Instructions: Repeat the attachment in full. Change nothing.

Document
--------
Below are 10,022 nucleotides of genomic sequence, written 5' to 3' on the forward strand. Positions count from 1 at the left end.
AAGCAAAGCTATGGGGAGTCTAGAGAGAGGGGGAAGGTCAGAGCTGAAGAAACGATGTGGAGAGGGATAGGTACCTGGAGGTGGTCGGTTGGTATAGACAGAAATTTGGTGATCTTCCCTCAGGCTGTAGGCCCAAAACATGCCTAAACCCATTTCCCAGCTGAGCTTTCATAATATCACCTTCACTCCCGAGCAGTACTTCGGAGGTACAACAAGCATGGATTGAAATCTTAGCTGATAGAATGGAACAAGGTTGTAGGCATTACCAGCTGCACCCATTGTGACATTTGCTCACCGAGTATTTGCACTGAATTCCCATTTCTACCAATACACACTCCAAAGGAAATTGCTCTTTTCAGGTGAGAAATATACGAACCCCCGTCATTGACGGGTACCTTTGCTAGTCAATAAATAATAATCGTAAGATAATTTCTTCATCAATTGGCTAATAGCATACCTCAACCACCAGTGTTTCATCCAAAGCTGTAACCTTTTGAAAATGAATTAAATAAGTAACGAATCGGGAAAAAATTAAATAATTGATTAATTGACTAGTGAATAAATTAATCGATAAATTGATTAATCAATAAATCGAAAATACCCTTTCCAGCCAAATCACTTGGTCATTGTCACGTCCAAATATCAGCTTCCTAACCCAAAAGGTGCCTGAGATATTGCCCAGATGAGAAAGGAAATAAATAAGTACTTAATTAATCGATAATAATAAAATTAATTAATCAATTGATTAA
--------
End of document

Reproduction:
Below are 10,022 nucleotides of genomic sequence, written 5' to 3' on the forward strand. Positions count from 1 at the left end.
AAGCAAAGCTATGGGGAGTCTAGAGAGAGGGGGAAGGTCAGAGCTGAAGAAACGATGTGGAGAGGGATAGGTACCTGGAGGTGGTCGGTTGGTATAGACAGAAATTTGGTGATCTTCCCTCAGGCTGTAGGCCCAAAACATGCCTAAACCCATTTCCCAGCTGAGCTTTCATAATATCACCTTCACTCCCGAGCAGTACTTCGGAGGTACAACAAGCATGGATTGAAATCTTAGCTGATAGAATGGAACAAGGTTGTAGGCATTACCAGCTGCACCCATTGTGACATTTGCTCACCGAGTATTTGCACTGAATTCCCATTTCTACCAATACACACTCCAAAGGAAATTGCTCTTTTCAGGTGAGAAATATACGAACCCCCGTCATTGACGGGTACCTTTGCTAGTCAATAAATAATAATCGTAAGATAATTTCTTCATCAATTGGCTAATAGCATACCTCAACCACCAGTGTTTCATCCAAAGCTGTAACCTTTTGAAAATGAATTAAATAAGTAACGAATCGGGAAAAAATTAAATAATTGATTAATTGACTAGTGAATAAATTAATCGATAAATTGATTAATCAATAAATCGAAAATACCCTTTCCAGCCAAATCACTTGGTCATTGTCACGTCCAAATATCAGCTTCCTAACCCAAAAGGTGCCTGAGATATTGCCCAGATGAGAAAGGAAATAAATAAGTACTTAATTAATCGATAATAATAAAATTAATTAATCAATTGATTAA